book “The Big Sort” about the grow­ing po­lar­iza­tion of Amer­i­can pol­i­tics, said, “There are more states that have tipped ei­ther in­creas­ingly Repub­li­can or Demo­cratic over time. Even in close elec­tions you have a ma­jor­ity of vot­ers who live in coun­ties where the elec­tion wasn’t close at all. The world they see at their doorstep is dif­fer­ent than the rest of the coun­try.”

With state leg­is­la­tures of­ten seen by the par­ties as the “farm team” for re­cruit­ing na­tional can­di­dates, Repub­li­can and Demo­cratic party of­fi­cials were try­ing to spin the re­sults of last week’s vot­ing in their fa­vor. of eight pick­ups.

In ad­di­tion to the Arkansas sweep, Republicans could point to only one other pickup, but it was a sat­is­fy­ing one: the Wis­con­sin state Se­nate, where Democrats held a brief ma­jor­ity as a re­sult of a num­ber of re­call elec­tions this sum­mer. GOP of­fi­cials said the fi­nal tally was not as bad as it could have been, con­sid­er­ing the de­feat of Mitt Rom­ney and the party’s weak show­ing in U.S. Se­nate races.

“Clearly, [Elec­tion Day] was not what Republicans were hop­ing for, but we re­main en­cour­aged by the suc­cesses seen at the state level across the coun­try,” 30 GOP gov­er­nors na­tion­wide to 19 Democrats. Rhode Is­land’s gover­nor is an in­de­pen­dent.

But Michael Sargeant, Mr. Jankowski’s coun­ter­part at the Demo­cratic Leg­isla­tive Cam­paign Com­mit­tee, noted that in ad­di­tion to flip­ping eight state leg­isla­tive bod­ies, Democrats gained seats in 40 cham­bers over­all and ob­tained veto-proof su­per­ma­jori­ties in Cal­i­for­nia and Illi­nois.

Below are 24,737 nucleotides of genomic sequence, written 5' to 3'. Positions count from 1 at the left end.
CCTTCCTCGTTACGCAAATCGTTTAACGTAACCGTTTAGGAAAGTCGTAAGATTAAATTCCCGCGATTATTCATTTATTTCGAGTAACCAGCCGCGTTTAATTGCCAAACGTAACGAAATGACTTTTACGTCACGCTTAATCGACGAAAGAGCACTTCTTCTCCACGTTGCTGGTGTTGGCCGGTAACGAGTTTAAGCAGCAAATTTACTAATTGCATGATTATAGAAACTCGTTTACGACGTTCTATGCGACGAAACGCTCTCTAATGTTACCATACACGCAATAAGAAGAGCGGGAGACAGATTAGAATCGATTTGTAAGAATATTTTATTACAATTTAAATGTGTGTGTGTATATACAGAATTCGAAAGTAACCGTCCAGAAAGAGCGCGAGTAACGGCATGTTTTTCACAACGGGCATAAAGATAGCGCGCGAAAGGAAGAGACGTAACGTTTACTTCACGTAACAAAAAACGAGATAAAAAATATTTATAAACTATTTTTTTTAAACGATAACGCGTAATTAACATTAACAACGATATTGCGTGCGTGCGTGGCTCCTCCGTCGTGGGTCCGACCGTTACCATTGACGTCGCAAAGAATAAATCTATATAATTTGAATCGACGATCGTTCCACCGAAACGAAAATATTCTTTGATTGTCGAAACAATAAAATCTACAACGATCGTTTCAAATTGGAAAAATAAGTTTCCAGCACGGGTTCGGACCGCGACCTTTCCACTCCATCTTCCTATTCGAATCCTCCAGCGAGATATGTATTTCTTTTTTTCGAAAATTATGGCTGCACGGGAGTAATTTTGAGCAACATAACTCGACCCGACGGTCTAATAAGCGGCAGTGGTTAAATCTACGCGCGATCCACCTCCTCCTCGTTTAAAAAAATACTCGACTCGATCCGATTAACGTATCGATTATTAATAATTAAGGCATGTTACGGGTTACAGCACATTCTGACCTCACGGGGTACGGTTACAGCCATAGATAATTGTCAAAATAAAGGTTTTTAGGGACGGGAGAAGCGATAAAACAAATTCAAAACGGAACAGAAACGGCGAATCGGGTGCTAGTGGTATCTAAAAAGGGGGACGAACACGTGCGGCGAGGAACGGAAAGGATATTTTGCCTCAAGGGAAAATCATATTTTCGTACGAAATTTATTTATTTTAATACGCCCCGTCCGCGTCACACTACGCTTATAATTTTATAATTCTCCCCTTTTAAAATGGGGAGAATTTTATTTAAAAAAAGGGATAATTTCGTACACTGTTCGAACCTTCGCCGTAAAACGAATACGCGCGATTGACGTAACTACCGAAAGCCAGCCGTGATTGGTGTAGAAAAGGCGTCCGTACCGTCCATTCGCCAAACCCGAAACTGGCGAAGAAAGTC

“From Maine to Hawaii, Demo­cratic can­di­dates sim­ply did a bet­ter job talk­ing to vot­ers and ad­dress­ing is­sues that are im­por­tant to work­ing fam­i­lies,” said Mr. Sargeant, not­ing that Republicans had been pro­ject­ing net gains at the state level go­ing into the elec­tion.

One-party dom­i­nance can have di­rect pol­icy con­se­quences. States such as Florida and Penn­syl­va­nia with GOP dom­i­nance of the gov­er­nor­ship and state leg­is­la­ture have been at the fore­front of ef­forts to im­pose more strin­gent voter-ID laws in re­cent years, while states where Democrats dom­i­nate, such as Mary­land and Mas­sachusetts, have led the way on le­gal­iz­ing ho­mo­sex­ual mar­riage.

Party ticket loy­alty at the state level could be a trick­le­down ef­fect from Wash­ing­ton’s in­creas­ingly par­ti­san pol­i­tics, ob­servers say. But gov­ern­ing as a state leg­is­la­tor is very dif­fer­ent from work­ing at the fed­eral level, said Tim Storey, elec­tions an­a­lyst for the Na­tional Con­fer­ence of State Leg­is­la­tures.

“At a time when D.C. is frozen and in grid­lock, leg­is­la­tors have to get stuff done. They have to bal­ance their bud­get, and to do that they have to com­pro­mise. [Par­ti­san division] may be how vot­ers vote, but it’s not how leg­is­la­tors leg­is­late,” Mr. Storey said.

Mr. Storey pointed to states such as Ore­gon, where the leg­is­la­ture had a pro­duc­tive year de­spite a House where the par­ties were tied and a closely di­vided Se­nate.

“For the most part, these folks are hard-wired to get stuff done,” he said. “What hap­pens to them from the time they leave their state cap­i­tal to the time they get to Wash­ing­ton mys­ti­fies us.”